Wolff expects stronger Ferrari threat in Bahrain

Wolff expects stronger Ferrari threat in Bahrain

Formula 1

Wolff expects stronger Ferrari threat in Bahrain


Mercedes team principal Toto Wolff predicts the competitive order could change significantly at the Bahrain Grand Prix compared to the season-opening race.

Valtteri Bottas took a dominant victory in Australia, leading home a Mercedes one-two after Lewis Hamilton had taken pole position. Ferrari had looked strong throughout pre-season only to struggle in Melbourne and finish nearly a minute adrift of Bottas, but Wolff thinks a permanent circuit in Bahrain could have a big impact on the various teams’ competitiveness.

“For sure, Ferrari didn’t meet their expectations,” Wolff said. “But I think it’s tricky to find the sweet spot of these new cars. In a race weekend where you have three days to find the right set-up, I think they took the wrong junction. I don’t think there’s a base performance problem.

“Yes, I was surprised to not see them on the podium, as they were really strong in Barcelona. Bahrain is a completely different ball game – very rough surface, very hot, and I think we could see quite some variances in terms of performance levels of the teams.”

Mercedes was not completely happy with its car performance during the first pre-season test, but Wolff is cautiously optimistic it will remain strong in Bahrain due to the way it has recovered from a difficult start to testing.

“When there is such a regulation change, it’s an opportunity but it’s also a massive risk, and we saw the various aero concepts hit the road in Barcelona and us not having the pace,” he said. “We just gave it our all, tried to understand, and tried not be too distracted by other people’s lap times.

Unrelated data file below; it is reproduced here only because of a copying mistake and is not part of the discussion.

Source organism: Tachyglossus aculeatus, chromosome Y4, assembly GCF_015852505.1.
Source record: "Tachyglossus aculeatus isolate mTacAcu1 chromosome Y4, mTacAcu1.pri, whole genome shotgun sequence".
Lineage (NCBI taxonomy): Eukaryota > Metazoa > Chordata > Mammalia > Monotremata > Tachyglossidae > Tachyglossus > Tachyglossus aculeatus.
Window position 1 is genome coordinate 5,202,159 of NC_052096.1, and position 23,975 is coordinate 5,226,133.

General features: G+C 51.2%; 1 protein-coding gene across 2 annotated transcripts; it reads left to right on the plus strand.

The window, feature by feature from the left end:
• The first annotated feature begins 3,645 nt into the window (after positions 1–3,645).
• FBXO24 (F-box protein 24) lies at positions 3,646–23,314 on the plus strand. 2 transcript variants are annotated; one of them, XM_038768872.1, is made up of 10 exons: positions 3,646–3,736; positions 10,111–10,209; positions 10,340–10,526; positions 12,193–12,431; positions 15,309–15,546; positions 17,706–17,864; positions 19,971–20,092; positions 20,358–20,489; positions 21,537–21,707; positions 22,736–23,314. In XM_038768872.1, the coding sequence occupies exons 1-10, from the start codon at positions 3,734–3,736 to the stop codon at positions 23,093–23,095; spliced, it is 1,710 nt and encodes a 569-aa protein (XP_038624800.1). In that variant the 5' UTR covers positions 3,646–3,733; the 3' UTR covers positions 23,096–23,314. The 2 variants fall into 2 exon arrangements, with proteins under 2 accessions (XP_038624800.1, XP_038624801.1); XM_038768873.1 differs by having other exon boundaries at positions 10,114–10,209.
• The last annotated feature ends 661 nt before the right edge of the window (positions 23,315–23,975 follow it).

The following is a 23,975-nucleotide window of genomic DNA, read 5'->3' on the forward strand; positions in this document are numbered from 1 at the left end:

“All due credit to Loic (Serra, performance director) and his team, and (chief race engineer Andrew) Shovlin’s team, that we continued to follow our program during the tests and back-to-back testing – baseline, new component, baseline, set-up change, baseline, set-up change – and finally towards the end of the second day, things came together and the drivers liked the car more.

“But honestly coming to Melbourne, we didn’t know whether the pace was good enough or not. It was a bit of a surprise the advantage that we had, a bit of a surprise the non-pace that Ferrari had, and probably the truth is somewhere in the middle. They took a wrong junction on set-up and we got things right.”

The inquest into Ferrari’s struggles has been ongoing since Melbourne, with the way it ran its power unit suggested as a potential explanation for the lack of pace, but Wolff doesn’t believe the Scuderia was down on performance in that area.

“I don’t think it’s the power unit because we were all having the same speeds on the straight,” he said. “In qualifying, when nobody was hiding any more, you can see the power traces all overlay. So the stability of the regs made the power unit a less decisive factor.

“I think it was a question of set-up, but I can’t tell for them. I just know they are a strong group of people with all the resources, and certainly they will analyze hard what went wrong and come back stronger.”

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